Creative Corner with Ciera | C.M. Proofs

Hi all! For this month’s Creative Corner post we’re taking a trip all the way over to the Netherlands where we chat with the super lovely freelance Editor/Proofreader and owner of C.M. Proofs who has a ton of awesome advice up her sleeve.

Everyone, meet Ciera…

I’m experimenting with a slightly different Creative Corner format this month, as well! Rather than working with a list of pre-made questions, Ciera and I chatted through Instagram and I’m just copying/pasting the transcript below. Let me know if you prefer this format. Enjoy…

Katelyn

Ciera, it’s so lovely to be chatting with you today! To begin with, would you mind letting us know a little bit about yourself? Where you’re based, any hobbies, pets, family…give us a little look into who you are before we get into the nitty gritty questions 😊

Ciera

Sure! I am originally from Alaska, but have moved around quite a bit. Until recently, I was living in South Korea where I worked as an English instructor. I moved to Delft, Netherlands about 2 months ago (to be closer to my sister and friends) and love it here. I have a wide range of hobbies, from cooking to scuba diving to yoga and hiking and reading. I am always looking for new things to learn and try.

Katelyn

Oh, wow! It sounds like you’ve had quite an interesting life! I’ve always thought that living in the Netherlands would be super chill. Do you find that you live a relaxed lifestyle in Delft?Also, we have quite similar hobbies. I think we’d get along well if we were able to meet in person! 😊

Ciera

Oh cool! I imagine Australia has amazing diving! Although I didn’t get to do any the one time I visited there. And yes, Delft is so, so lovely! It doesn’t take much to make me happy, and zooming around the greenery, old buildings, and canals pretty much does it for me.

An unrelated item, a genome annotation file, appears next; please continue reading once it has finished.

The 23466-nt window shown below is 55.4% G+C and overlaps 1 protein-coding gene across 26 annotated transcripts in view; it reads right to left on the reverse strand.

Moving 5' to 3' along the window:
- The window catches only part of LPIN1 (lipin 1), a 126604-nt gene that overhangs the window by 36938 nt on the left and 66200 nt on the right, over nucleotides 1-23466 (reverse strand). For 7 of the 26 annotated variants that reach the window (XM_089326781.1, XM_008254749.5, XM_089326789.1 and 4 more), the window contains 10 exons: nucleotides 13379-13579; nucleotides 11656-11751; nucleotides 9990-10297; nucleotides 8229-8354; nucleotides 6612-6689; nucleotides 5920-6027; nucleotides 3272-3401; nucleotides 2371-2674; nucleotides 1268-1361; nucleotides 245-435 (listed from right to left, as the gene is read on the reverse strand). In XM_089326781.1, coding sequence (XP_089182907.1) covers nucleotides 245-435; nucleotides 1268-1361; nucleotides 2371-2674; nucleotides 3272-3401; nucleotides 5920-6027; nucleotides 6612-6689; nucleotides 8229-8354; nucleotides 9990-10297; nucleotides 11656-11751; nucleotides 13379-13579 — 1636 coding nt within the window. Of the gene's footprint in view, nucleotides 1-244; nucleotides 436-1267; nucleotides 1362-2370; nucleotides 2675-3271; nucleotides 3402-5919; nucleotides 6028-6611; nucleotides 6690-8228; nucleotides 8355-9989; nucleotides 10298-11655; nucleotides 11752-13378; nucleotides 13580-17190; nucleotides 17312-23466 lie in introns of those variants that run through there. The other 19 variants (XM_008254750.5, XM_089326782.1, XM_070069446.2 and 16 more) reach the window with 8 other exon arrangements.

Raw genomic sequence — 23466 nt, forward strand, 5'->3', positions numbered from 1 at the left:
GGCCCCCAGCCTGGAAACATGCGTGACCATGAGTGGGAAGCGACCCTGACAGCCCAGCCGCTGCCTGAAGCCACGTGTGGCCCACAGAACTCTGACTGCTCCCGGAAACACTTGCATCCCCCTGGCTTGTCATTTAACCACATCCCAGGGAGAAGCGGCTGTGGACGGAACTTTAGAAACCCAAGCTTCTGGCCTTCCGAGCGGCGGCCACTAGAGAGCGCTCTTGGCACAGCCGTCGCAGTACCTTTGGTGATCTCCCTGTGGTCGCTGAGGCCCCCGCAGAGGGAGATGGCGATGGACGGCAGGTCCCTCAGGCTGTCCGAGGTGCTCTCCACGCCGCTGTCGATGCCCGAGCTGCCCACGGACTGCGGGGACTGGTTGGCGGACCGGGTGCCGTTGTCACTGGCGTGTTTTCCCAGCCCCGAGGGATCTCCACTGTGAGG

Katelyn

What a life! That sounds amazing.
I’ve never been scuba diving before; that’s the one hobby that differs between us 😂
I did get to go on a snorkeling camp in high school one year though which was a lot of fun! You should definitely try and visit again and go diving up in North Queensland. I’ve heard the diving is amazing there on the reef!

Anyway, on to business…

I’ve been super excited to chat with you because we both lead quite similar professional lives – we’re both freelancers working within the writing/editing/proofreading space. It’ll be interesting to see if our experiences align.

Can you tell me a little about your business and the work you do on a daily basis?

Ciera

😊Sure thing! I’d been flirting with the idea of working as a writer for many years. It’s one of those things that I am naturally good at, and since colleagues and friends would always come to me for help in that area, it seemed a smart fit. I started and hated it. I found it completely exhausting! So I discarded that career path and tried a whole slough of other things.

When I was living in Chicago, I met a woman who wanted help editing some books she’d written and she and I ended up working together on those for several years. It was something I was doing on the side while teaching, and I realized that it’s the editing and proofreading that I truly love.

I was doing this when Covid hit, and during the worst of the pandemic I also realized that I wanted a job that gave me more geographic freedom. I didn’t want my job to tie me to any one place. I think a big part of this came from being so far from family and friends during Covid and being unable to visit.